For one thing, a tornado tears the roof off the school cafeteria. His mother leaves on a two month business trip to China. And as always. . . . there's the itch. It comes out of nowhere. Idiopathic, which means no one knows what causes it. It starts small, but it spreads, and soon--it's everywhere. It's everything. It's why everyone calls him Itch--everyone except his best friend Sydney, the only one in all of Ohio who's always on his side, ever since he moved here.
He's doing the best he can to get along--until everything goes wrong in the middle of a lunch swap. When Sydney collapses and an ambulance is called, Itch blames himself. And he's not the only one. When you have no friends at all, wouldn't you do anything--even something you know you shouldn't--to get them back?
Drawing on her own experiences with idiopathic angioedema and food allergies, Polly Farquhar spins a tale of kids trying to balance the desire to be ordinary with the need to be authentic--allergies, itches, confusion and all.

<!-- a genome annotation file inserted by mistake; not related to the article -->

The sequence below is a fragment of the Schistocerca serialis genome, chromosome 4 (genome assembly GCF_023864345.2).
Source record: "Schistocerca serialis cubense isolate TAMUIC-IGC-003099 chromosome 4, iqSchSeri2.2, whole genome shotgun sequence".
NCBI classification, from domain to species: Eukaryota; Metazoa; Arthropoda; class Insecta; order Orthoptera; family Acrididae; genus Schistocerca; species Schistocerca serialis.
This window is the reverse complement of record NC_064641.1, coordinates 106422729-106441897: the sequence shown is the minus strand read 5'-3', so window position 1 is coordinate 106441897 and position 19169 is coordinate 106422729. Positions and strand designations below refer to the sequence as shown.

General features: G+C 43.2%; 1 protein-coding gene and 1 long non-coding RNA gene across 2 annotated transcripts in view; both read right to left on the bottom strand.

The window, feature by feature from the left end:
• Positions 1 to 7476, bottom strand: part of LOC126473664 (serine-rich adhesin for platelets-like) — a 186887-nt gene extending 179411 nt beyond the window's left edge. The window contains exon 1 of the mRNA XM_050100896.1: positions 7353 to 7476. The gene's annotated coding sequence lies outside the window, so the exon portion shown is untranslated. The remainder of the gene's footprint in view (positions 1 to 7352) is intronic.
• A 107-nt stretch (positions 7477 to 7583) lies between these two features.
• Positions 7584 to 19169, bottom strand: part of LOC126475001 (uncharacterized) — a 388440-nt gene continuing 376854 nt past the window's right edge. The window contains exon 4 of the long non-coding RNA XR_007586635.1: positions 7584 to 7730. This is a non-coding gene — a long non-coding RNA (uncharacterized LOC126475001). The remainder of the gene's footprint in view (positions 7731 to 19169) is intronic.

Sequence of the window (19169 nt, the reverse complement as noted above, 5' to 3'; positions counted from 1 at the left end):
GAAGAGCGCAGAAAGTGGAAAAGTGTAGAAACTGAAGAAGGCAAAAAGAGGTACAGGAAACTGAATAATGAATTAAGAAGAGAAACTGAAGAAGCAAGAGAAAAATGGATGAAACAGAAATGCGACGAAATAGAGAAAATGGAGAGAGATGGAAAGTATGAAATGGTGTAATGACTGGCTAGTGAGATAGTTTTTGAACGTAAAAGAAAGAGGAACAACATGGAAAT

For everyone who's ever felt out of place, this debut novel set in the Ohio heartland is a warm, funny, and sometimes heartbreaking look at middle school misfits and misadventures. Whether you root for the Buckeyes or have no clue who they are, you'll be drawn into Itch's world immediately. This engaging debut is perfect for fans of See You in the Cosmos and Fish in a Tree.
We're starting to see a lot more books that deal with a variety of medical conditions. It helps students build empathy when they can get an intimate look inside the struggle of someone their own age. Readers who liked Alyson Gerber's Braced and Focused, Harrel's Wink, and Flake's The Skin I'm In will find Isaac's experiences dealing with his persistent itch to be a good window into how their own life would be different if faced with similar circumstances. His guilt over Sydney's allergic reaction will be appreciated by readers of books like Graff's Lost in the Sun or Northrop's Plunked, where children have to deal with the consequences of their actions.
Isaac has a lot of other issues to deal with; moving, keeping a job, and dealing with his home situation, so this adds some more layers of interest to his story.